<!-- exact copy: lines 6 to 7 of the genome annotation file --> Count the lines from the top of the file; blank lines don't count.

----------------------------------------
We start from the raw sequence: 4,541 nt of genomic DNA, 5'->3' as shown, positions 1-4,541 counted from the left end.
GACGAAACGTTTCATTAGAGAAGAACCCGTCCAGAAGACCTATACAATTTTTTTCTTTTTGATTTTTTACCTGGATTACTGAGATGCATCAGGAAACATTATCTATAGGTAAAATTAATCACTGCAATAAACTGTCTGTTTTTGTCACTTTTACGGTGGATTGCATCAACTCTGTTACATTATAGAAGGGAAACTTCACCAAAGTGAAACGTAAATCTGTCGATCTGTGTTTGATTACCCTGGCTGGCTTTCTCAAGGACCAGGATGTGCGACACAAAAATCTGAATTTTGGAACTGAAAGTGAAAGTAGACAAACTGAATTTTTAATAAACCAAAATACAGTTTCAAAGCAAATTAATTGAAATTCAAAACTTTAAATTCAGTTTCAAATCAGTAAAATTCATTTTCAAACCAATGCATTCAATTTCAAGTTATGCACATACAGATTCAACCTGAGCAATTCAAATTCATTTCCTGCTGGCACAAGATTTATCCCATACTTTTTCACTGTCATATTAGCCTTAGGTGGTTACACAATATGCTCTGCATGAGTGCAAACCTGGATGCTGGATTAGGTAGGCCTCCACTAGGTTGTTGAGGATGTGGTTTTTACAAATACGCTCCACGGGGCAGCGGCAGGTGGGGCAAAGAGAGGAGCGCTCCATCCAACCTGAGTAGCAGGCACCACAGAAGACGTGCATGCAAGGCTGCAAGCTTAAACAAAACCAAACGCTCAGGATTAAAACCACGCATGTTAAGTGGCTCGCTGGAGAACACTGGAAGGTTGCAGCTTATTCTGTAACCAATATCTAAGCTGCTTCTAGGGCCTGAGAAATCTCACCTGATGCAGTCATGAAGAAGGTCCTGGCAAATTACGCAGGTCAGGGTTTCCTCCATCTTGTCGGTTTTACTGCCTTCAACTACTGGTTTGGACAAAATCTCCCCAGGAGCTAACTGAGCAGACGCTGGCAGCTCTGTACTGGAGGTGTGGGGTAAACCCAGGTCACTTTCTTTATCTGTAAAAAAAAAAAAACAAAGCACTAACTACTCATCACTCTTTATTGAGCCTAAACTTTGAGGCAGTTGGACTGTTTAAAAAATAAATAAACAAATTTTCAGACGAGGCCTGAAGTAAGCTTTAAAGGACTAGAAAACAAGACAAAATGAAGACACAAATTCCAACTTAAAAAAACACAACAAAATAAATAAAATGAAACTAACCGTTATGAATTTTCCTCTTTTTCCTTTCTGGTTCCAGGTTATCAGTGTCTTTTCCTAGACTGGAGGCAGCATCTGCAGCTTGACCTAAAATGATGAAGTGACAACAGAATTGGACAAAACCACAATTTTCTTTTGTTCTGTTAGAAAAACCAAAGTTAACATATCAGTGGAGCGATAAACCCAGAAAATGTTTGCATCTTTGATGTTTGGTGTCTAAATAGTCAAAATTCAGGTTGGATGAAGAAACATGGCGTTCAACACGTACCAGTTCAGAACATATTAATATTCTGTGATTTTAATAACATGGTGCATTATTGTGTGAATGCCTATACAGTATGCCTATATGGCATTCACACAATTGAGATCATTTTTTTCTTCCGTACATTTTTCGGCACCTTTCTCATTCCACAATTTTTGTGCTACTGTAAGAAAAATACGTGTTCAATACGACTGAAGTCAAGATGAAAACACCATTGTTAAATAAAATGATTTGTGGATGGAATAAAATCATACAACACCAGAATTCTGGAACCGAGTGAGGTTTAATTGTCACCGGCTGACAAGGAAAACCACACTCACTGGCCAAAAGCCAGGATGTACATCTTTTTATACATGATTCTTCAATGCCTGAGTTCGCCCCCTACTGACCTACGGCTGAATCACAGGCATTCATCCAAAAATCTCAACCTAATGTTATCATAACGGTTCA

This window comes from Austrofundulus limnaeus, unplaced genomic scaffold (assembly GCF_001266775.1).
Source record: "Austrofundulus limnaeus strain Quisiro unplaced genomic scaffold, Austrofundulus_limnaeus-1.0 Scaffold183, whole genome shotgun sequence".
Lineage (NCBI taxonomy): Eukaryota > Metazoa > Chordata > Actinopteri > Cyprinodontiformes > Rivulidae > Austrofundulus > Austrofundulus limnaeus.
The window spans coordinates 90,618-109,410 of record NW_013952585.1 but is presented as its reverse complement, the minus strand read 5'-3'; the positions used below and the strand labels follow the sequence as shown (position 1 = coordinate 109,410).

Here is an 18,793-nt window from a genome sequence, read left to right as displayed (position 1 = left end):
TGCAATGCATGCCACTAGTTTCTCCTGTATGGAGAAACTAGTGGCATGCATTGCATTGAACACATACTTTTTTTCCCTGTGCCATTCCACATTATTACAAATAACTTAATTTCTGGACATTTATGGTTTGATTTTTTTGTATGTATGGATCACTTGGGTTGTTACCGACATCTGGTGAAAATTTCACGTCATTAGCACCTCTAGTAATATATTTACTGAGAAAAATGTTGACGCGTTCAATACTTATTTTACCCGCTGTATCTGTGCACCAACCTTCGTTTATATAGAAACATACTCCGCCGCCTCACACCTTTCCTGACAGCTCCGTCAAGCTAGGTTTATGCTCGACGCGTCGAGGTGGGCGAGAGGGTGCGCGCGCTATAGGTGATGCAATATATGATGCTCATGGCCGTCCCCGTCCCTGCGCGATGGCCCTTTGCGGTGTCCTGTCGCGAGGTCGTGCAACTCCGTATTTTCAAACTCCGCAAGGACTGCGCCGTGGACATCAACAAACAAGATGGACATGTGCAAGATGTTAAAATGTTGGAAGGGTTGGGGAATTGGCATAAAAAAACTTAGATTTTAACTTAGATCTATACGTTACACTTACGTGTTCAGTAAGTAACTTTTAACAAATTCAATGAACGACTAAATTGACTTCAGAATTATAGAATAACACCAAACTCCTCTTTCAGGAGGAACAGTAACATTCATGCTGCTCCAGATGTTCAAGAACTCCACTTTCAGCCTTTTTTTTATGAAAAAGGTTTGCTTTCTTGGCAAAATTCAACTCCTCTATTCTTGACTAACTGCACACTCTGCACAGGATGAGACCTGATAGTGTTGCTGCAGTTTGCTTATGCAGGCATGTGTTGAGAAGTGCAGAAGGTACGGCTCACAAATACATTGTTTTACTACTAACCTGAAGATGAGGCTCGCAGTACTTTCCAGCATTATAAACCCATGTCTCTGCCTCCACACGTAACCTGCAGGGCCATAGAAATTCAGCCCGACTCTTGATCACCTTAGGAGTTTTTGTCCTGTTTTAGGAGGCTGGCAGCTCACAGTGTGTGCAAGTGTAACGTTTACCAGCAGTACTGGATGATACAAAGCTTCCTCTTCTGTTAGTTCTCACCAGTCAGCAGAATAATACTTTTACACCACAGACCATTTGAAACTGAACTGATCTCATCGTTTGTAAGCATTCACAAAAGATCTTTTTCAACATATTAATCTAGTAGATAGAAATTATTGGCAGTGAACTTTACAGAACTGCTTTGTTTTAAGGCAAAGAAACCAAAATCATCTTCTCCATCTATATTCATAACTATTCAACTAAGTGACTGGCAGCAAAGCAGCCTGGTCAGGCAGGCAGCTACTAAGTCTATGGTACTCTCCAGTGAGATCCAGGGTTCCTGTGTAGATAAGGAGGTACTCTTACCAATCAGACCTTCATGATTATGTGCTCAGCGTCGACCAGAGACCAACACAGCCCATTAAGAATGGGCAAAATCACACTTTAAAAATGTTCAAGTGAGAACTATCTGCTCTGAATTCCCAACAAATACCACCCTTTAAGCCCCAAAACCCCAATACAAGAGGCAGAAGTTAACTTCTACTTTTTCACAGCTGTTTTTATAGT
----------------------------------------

The window spans coordinates 90,618-109,410 of record NW_013952585.1 but is presented as its reverse complement, the minus strand read 5'-3'; the positions used below and the strand labels follow the sequence as shown (position 1 = coordinate 109,410).

Here is an 18,793-nt window from a genome sequence, read left to right as displayed (position 1 = left end):